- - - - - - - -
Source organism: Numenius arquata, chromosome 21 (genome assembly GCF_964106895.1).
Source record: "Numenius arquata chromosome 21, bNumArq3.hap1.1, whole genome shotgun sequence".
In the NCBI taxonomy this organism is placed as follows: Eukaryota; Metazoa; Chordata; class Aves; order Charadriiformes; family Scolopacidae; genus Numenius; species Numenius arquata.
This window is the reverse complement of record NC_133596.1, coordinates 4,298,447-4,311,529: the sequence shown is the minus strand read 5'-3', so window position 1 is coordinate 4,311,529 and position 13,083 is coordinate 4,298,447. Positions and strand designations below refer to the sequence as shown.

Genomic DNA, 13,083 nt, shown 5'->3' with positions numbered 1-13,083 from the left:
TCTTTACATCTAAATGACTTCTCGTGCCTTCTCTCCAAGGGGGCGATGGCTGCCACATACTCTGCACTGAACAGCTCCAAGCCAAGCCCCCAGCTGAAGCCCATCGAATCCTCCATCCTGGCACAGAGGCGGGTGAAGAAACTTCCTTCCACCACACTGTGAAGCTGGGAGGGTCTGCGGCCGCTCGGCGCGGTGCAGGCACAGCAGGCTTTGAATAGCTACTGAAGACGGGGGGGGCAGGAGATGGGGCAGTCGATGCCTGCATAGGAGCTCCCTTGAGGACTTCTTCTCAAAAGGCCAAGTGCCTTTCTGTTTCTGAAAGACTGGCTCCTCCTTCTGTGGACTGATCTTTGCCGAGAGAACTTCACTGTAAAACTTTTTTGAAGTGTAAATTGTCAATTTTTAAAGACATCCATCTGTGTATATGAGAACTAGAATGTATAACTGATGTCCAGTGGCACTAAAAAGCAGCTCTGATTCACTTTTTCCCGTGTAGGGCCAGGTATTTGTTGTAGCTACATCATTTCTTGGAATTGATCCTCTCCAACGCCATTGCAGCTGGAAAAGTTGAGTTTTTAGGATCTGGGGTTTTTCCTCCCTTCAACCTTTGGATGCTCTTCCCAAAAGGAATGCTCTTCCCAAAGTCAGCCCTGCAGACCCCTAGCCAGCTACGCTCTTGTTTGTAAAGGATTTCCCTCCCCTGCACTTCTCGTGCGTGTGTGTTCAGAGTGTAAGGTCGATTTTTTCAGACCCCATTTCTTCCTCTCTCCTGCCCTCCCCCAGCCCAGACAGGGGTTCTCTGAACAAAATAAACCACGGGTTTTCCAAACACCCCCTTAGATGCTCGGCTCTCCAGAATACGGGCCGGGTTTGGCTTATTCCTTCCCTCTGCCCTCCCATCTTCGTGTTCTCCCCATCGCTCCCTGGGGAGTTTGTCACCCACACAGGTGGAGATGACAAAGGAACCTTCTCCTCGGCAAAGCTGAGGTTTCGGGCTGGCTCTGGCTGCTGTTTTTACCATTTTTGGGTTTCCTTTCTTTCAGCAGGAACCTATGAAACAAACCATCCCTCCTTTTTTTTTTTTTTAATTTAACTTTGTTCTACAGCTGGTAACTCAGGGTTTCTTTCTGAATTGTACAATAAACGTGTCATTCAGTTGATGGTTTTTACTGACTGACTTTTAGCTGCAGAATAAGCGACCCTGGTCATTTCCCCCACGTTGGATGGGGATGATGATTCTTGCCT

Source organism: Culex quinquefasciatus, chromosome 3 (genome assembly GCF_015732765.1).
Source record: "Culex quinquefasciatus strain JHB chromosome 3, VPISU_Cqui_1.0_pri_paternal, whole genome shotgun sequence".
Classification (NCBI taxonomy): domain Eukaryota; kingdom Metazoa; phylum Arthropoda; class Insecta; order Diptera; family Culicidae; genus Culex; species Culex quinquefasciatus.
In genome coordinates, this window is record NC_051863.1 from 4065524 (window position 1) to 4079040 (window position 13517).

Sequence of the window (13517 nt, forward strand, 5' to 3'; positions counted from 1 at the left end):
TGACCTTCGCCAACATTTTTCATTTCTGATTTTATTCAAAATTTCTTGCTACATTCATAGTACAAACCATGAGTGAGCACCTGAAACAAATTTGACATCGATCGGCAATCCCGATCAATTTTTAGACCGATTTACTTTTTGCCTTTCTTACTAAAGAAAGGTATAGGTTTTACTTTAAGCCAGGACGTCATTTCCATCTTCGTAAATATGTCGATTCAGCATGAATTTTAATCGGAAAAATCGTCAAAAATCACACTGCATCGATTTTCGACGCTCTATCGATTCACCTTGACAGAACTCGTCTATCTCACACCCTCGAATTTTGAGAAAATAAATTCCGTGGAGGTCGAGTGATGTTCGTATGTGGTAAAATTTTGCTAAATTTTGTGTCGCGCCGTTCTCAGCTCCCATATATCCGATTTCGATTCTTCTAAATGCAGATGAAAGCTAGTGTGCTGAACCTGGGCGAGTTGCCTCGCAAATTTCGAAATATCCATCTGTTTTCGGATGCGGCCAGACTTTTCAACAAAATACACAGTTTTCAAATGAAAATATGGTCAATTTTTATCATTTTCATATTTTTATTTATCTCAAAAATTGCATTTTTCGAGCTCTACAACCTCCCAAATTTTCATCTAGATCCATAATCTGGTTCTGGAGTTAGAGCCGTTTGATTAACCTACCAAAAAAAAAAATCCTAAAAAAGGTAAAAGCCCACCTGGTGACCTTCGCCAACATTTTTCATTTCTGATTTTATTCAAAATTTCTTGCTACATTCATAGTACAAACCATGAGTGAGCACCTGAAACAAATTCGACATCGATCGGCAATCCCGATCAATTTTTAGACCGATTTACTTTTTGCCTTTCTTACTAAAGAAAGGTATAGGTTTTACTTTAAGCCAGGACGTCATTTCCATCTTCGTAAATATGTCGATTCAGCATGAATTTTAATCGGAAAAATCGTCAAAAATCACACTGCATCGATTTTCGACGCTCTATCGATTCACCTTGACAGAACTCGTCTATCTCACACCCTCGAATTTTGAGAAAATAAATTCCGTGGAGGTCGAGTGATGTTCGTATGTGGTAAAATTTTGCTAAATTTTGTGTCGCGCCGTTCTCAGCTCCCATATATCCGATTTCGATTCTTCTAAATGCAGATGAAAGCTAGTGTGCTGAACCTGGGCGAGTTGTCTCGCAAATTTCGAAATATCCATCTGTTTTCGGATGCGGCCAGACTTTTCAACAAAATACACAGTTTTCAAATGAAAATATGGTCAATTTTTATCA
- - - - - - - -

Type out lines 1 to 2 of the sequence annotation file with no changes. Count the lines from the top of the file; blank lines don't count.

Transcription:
Source organism: Numenius arquata, chromosome 21 (genome assembly GCF_964106895.1).
Source record: "Numenius arquata chromosome 21, bNumArq3.hap1.1, whole genome shotgun sequence".